The Pros and Cons of Using a Fly Box
Selection is key to proper fly organization. In order to efficiently spend your time on the water, being able to quickly switch between flies is a must.
When you are sorting through, trying to figure out what the fish are eating, a properly organized set up will make this an easy task.
In addition to organization, these serve an important purpose of protecting your valuable flies. They keep them from getting crushed and from being continually soaked.
A single model can easily hold hundreds of dollars in flies, so you want to make sure it is going to hold up.
These also allow for easy transport of flies. Being able to stack several boxes in a bag or even slide one into your pocket makes getting out there to fish, the quick and easy task it should be.
However, fly boxes can become troublesome at times. It is easy to lose your organization and be left with a mess of flies.
Some people recommend using a very large master fly box and then transferring flies to a fishing box for the day. This ensures you will always be organizing flies and maintaining inventory.
Review of the Best Fly Boxes
Now we're going to switch gears and take a look at some of the best options currently on the market. Here, we'll be taking a close look at what makes each model stand out. Let's get started!
Ultra-durable and reliably waterproof, the Flies Direct Fly Box is a safe bet to hold your flies. A dual-sided, book style design features pre-slit, high-density foam on each side.
All in all, you could potentially hold 126 flies in this box. At about 5”x3”x1.4”, it is a nice compact design that may even fit in your pocket.
The durable plastic design features black colored impact resistant ABS plastic. Surely it will withstand years of use and abuse protecting your collection of flies. This fly box has a silicone seal and secure snap to ensure it remains waterproof and buoyant thanks to its 100% floatable design.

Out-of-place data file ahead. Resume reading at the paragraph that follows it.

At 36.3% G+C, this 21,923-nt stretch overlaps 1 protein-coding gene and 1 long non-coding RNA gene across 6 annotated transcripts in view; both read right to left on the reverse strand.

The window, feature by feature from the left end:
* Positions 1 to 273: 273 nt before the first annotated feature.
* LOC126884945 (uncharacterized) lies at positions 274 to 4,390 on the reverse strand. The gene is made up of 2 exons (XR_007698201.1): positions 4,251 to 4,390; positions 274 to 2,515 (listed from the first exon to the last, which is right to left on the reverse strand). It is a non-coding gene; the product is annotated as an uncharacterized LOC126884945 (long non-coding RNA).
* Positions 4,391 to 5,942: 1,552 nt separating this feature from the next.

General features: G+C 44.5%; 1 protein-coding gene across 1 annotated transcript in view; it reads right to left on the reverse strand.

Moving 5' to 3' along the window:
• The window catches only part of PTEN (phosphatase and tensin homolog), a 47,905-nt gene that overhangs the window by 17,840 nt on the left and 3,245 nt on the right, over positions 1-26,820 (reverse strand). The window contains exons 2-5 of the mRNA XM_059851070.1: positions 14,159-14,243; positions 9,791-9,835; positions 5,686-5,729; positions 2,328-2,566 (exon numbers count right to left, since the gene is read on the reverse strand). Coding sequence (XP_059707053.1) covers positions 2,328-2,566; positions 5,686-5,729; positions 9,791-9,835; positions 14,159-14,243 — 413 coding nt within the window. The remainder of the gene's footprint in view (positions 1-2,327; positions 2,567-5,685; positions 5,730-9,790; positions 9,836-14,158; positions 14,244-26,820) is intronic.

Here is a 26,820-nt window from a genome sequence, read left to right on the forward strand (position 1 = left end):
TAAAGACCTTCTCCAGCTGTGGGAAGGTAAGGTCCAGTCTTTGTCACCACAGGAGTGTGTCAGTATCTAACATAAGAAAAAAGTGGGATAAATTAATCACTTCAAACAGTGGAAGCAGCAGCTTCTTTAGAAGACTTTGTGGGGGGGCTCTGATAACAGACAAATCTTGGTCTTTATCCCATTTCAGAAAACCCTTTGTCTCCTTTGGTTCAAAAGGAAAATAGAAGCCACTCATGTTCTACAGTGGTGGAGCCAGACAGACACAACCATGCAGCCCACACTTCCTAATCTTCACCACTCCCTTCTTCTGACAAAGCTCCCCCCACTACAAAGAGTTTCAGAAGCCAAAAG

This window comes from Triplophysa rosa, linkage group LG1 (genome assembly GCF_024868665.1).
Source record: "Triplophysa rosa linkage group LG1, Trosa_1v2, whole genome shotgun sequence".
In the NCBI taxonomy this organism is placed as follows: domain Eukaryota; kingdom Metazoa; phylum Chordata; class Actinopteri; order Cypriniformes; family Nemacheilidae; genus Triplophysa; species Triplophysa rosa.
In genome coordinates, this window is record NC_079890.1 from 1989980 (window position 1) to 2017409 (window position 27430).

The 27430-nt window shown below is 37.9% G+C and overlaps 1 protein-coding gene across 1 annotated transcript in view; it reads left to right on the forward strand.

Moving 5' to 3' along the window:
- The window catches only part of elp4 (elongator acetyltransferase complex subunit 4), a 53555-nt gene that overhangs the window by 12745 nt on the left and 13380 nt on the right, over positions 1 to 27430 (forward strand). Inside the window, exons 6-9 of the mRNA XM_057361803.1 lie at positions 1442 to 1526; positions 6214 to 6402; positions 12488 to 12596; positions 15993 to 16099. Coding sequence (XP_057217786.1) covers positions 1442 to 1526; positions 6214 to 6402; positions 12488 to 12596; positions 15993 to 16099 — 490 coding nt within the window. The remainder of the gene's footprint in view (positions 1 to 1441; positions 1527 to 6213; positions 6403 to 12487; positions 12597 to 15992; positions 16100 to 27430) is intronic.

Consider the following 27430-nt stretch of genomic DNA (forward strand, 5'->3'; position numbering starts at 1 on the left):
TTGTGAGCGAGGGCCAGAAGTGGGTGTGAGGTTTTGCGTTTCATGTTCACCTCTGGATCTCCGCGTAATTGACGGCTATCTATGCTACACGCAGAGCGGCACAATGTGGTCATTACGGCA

For a simple and traditional design with all the modern durability, look no further. A simple traditional book style design makes opening and viewing all your flies quick and easy.
On top of that, it prides itself in being durable, waterproof, and has the ability to float. All of these features serve well to protect your valuable collection of fishing flies. A great, inexpensive option that will work for years to come.
Looking for a box to hold some larger flies? Look no further. This box is a great storage system for larger streamers and salmon fishing flies.
The box features two foam boards with slots for up to 365 flies. This is a larger box at around 7”x4”x2”. The nice, deep design will be well appreciated for larger bodied flies.
The durable plastic design is solid black and features stainless steel hinges and pins. This will help to limit the amount of corrosion. Making it even suitable for large saltwater flies.
If you are looking for a simple, no-frills box to store some larger flies, look no further. This ruggedly designed fly box has plenty of room for your larger flies. This box will get the job done and will be easy on your wallet.